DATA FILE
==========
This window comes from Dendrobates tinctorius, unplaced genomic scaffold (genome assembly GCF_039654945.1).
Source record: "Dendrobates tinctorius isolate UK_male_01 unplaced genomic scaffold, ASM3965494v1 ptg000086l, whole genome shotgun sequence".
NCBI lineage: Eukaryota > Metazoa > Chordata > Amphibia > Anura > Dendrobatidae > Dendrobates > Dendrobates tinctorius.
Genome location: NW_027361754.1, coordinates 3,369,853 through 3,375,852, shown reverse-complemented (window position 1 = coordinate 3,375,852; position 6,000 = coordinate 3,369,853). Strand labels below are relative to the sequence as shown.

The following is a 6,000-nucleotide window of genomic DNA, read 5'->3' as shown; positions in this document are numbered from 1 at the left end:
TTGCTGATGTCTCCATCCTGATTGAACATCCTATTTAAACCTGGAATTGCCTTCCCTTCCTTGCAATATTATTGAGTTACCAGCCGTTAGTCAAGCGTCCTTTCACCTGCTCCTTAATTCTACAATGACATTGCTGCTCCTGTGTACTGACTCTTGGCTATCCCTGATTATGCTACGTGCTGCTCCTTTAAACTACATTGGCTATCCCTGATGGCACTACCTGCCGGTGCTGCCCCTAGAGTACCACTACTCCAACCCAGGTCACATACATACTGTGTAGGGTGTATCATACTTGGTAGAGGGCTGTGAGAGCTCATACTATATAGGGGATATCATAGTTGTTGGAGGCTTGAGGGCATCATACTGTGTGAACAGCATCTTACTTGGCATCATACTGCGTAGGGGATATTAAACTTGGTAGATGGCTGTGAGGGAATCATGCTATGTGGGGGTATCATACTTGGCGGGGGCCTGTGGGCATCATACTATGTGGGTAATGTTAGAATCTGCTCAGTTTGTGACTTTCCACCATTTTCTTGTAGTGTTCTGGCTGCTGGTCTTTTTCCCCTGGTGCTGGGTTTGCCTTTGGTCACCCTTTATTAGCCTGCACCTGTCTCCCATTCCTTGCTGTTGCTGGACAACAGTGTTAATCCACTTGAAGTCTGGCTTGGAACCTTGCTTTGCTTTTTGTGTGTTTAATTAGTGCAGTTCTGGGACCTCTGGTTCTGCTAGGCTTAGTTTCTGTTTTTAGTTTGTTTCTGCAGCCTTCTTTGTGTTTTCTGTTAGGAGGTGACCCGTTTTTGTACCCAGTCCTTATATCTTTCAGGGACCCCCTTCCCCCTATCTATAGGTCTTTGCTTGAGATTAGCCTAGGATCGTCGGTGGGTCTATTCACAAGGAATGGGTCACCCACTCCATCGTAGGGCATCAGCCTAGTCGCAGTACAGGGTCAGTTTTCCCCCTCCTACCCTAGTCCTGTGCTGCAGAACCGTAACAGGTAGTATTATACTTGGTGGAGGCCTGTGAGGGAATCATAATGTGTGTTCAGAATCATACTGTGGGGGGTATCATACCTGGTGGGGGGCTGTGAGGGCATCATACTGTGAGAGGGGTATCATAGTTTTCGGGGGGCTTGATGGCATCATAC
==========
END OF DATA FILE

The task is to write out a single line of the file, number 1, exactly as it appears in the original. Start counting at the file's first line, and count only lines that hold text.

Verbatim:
This window comes from Dendrobates tinctorius, unplaced genomic scaffold (genome assembly GCF_039654945.1).